Cheap money transfer card launched
Posted in 'Personal Finance' by Kevin Pearce
27 July 2012
MBNA has launched a new card that allows new customers to transfer some of their credit card limit into their current account and pay 0 per cent interest for 15 months.
The Fluid card, as it has been named, has been brought to market because apparently there is a demand for such a product from within the UK market.
Will Becker, chief executive of Media Ingenuity says: ‘In conjunction with MBNA, we’ve created a card with an exclusive offer that can yield a substantial saving to consumers. This is a great card for people who are looking to get control of their finances and repay existing balances within the 15-month offer period.”
The APR on the Fluid Card is 15.5%
As always, it pays to check the small print the money transfer must be made within 60 days of opening the account and is subject to a 4 per cent fee.
Although this may seem no different than taking cash out and paying into your account, the fees are actually less than would be charged to do this.
An example of how this would prove beneficial is to clear an overdraft, for example. If your overdraft is interest free, there is no benefit in doing this, but if you are charged a high rate of interest (up to 20% in some cases) it could save you money in the long run. If you were on the verge of incurring penalties, it could be a good way to dig yourself out of that rut.
The interest free period is limited, so ensure you can repay it in the specified 15 month period to take advantage of this.
MBNA has launched similar products in the past and their success has led to the Fluid card with the specific focus on the money transfer to the current account.
The thirst for consumer credit is rising, with the latest figures from the Finance and Leasing Association showing a 9% increase in the amount of consumer credit taken out in April compared to the same month last year.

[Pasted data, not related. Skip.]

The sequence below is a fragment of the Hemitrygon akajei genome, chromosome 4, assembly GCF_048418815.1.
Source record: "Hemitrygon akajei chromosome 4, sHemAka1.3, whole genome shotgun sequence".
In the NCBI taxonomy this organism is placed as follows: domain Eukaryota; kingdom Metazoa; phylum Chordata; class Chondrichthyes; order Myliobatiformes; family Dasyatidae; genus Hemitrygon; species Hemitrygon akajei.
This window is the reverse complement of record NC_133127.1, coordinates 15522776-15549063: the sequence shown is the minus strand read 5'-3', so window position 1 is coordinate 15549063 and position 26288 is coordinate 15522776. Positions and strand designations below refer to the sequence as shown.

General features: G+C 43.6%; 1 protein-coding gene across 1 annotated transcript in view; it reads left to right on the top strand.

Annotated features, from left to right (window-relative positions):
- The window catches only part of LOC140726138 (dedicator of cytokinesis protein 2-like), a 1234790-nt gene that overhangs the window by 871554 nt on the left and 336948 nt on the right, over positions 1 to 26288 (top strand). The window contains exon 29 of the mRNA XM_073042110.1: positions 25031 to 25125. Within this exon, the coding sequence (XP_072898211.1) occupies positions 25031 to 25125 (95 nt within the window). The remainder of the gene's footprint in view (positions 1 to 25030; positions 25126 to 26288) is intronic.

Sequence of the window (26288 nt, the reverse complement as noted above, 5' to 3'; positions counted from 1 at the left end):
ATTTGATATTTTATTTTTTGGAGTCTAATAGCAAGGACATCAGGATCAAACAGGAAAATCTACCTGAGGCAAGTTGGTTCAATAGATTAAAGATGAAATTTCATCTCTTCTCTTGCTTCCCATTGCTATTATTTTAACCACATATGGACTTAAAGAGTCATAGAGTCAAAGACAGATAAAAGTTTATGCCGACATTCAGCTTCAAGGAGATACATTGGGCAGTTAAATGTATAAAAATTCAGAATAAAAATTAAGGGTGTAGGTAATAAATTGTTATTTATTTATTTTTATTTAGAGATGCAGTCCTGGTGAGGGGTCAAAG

As a credit management tool, combining a balance transfer (for clearing credit cards on less favourable rates) with the ability to borrow cash (for debts or items that cannot be paid for by credit card) seems like a great idea, but it does tempt the less responsible to transfer money to their current account for non-essential items.
Essentially, as with anything, it is up to the user to act responsibly and take advantage of the greater flexibility offered with money/balance transfer.
For balance transfers to clear other cards (rather than to fund a current account), there are much more attractive deals available. The longest interest free transfer period is available from HSBC – at a very generous 23 months. A fee of 3.3% applies and the APR is 17.9%
Better still, the Barclaycard Extended Balance Transfer card has only a slightly shorter interest free period at 22 months, and a lower fee than the Fluid Card - at 1.45% compared to 1.5%, and an APR of 17.9%.
Kevin Pearce is a Credit Analyst at checkmyfile and has a degree in Media and Cultural Studies. You can contact Kevin at email@example.com
Kevin has a degree in Media and Cultural Studies from Southampton Institute. Prior to joining us, Kevin worked in the mortgage industry with GE. He covers several areas of credit and in particular the impact of the credit crunch on consumers.
Kevin is a Senior Credit Analyst at checkmyfile
You might be more used to them fixing your car on the side of the road, but the AA are now moving into the mortgage market.
The AA already offers credit cards, savings and personal loans but a recent deal with the Bank of Ireland means that they can offer a range of fixed-rate loans to those homeowners looking to move their mortgage to a cheaper deal.
The fixed offers of between 2-5 years will be fee-free to the AA’s breakdown cover customers. The rates sit at between 2.08% and 2.67%, but will only be available to those who need 60% of their home’s value or less.
The AA look to tie in many of their existing products as part of the deals, with their home emergency and central heating emergency and repair cover include .....
We all know that feeling, when the sun comes out and you feel like you have to make the most of it. With this often comes a cost, whether that is buying clothes, paying for admission to an attraction or travel costs, and therefore this spending can help to boost the economy.
Official data has suggested that the weak pound and good weather in July helped to increase sales in retail. The Office for National Statistics (ONS) released a figure showing that sales in retail increased 5.9% compared with the same period for 2015.
Joe Grice of the ONS says, "Better weather this year could be a major factor, with sales of clothing and footwear doing particularly well."
Compared with July 2015 sales of jewellery and watches were .....
July saw another decrease in the number of people being recorded as unemployed, following the pattern of a steady drop since June 2015
Page: 1 of 388